by Heather Bock
My youngest, JP, will be four on Friday. He’s no baby anymore, but he is limited in certain areas in comparison to his oldest sibling, Mr. C, who is eight and a half. Mr. C doesn’t torment him too much (not as much as he has his sister), but Mr. C has been known to wield his size as power against his little brother to tickle him or take a toy he’s afraid JP will break or lose.
The other day, JP found a fun way to turn the tables on his big brother. We have a long, skinny plastic stick, from the end of which hangs a long, skinny piece of colorful fleece, which can be whipped around to make our cat pounce or jump flips in the air if he’s feeling particularly frisky (not often anymore, now that he’s thirteen). Well, JP found this stick and decided it would be fun to run around the house after his brother with it. I’m not sure if he was hitting his brother with it or just taunting him, but Mr. C was running away, yelling–a very satisfying experience for an almost four year old boy.
As soon as I saw what was happening, I took the weapon away from my young son and put it where he couldn’t reach it (or find it again). He instantly began screaming, to Mr. C’s (and my) amusement: “I want my power back!! I want my power back!!!” He was pretending the stick was some kind of magic wand, which it kind of was, as it wondrously made his brother run.
It made me start to think. What is my power–my magical stick that I use to make my family do what I want them to do? Because when they are out of my control, anger can quickly rise, making me scream in my heart, “I want my power back!” I’ve used positive strategies as small power over my kids, like sticker charts and other reward motivators. I’ve praised them for good behavior, a less expensive prize. I’ve set up fairly consistent consequences for wrong behavior, like taking away toys or screen time or requiring them to do something undesirable. For the most part, these have been pretty healthy ways of wielding power over my children.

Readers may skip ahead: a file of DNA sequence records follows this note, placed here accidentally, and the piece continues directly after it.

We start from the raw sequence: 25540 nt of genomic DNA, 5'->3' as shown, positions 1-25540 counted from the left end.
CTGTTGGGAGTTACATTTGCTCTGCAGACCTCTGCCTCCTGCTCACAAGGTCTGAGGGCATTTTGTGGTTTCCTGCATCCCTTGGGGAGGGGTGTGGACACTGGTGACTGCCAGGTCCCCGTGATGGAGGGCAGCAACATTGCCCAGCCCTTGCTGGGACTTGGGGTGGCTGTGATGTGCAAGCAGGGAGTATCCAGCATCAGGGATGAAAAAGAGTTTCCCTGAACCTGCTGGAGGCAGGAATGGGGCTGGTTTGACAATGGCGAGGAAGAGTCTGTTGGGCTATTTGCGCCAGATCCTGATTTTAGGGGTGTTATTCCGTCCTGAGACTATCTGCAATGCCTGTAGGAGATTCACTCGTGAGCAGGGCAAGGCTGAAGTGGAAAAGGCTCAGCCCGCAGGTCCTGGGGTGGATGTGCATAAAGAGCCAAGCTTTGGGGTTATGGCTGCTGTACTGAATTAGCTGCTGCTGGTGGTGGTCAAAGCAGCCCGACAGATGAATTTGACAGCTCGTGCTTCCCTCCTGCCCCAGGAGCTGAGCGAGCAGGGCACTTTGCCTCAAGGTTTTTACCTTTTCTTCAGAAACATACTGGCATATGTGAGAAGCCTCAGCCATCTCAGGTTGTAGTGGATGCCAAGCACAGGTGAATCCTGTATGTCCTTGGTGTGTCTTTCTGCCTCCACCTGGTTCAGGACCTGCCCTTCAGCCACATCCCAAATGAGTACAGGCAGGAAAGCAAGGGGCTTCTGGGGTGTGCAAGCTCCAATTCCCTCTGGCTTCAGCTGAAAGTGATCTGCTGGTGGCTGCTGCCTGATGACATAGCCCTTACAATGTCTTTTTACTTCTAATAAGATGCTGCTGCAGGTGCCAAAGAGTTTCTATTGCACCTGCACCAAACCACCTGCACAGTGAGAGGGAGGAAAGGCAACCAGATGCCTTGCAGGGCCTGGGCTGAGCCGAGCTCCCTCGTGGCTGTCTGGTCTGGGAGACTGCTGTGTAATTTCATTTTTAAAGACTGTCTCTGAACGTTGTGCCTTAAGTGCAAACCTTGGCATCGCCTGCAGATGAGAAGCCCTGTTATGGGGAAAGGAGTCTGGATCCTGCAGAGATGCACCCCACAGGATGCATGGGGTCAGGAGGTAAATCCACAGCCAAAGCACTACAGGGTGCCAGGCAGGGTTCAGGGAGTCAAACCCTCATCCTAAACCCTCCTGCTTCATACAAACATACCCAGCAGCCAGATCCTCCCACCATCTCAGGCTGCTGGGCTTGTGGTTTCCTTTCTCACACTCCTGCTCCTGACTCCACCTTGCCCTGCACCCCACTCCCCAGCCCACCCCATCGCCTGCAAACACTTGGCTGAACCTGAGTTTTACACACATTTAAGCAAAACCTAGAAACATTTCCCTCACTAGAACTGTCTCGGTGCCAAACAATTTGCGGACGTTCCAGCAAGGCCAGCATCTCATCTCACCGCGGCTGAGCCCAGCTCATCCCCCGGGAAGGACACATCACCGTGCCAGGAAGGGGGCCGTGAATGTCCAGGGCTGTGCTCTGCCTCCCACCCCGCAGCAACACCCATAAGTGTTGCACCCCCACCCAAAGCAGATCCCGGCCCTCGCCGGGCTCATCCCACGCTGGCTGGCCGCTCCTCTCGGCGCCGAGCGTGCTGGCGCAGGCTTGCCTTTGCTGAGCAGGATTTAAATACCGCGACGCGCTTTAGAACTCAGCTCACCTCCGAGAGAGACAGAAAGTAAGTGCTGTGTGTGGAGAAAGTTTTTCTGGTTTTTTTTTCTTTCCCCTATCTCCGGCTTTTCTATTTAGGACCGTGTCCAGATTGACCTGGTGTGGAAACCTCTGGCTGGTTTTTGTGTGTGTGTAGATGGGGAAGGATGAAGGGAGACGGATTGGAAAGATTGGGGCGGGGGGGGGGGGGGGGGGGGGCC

However, when I hear Little E, my six year old girl, spout sarcasm when she disapproves of something her brothers (or I) have done, I realize I’ve also used guilt trips, a very unhealthy but temporarily effective magic stick, as power. The ugliness of it coming from my daughter makes me see it for what it is: just a stick used as a weapon.
Others may use alternate unhealthy methods of gaining power: silent treatment, cutting words, unforgiveness, physical force, withdrawal, bribes (close to but different from incentives), threats, screaming, etc. I’m sure more exist than these. We might even be using some of these against spouses, parents, or friends. Of course, we notice them the most when they’re used against us.
I want my own Father to gently take my power stick out of my hands and place it out of reach. I think He would rather I put it in His hands myself–I know I wish JP would have done that of his own accord (as if that would ever happen). We should definitely have some healthy power over our children in well-thought-out ways, but I hope realizing we aren’t in complete control and God is, will help us surrender our unhealthy ways of gaining power.
How about you? What kinds of magic power sticks have you seen used?
Drawing for Dwelling Place Giveaway
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